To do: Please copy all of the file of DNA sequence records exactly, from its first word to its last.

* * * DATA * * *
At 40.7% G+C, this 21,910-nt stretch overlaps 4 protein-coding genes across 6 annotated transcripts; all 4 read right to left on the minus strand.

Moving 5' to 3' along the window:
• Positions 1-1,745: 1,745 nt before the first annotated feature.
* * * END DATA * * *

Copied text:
At 40.7% G+C, this 21,910-nt stretch overlaps 4 protein-coding genes across 6 annotated transcripts; all 4 read right to left on the minus strand.

Moving 5' to 3' along the window:
• Positions 1-1,745: 1,745 nt before the first annotated feature.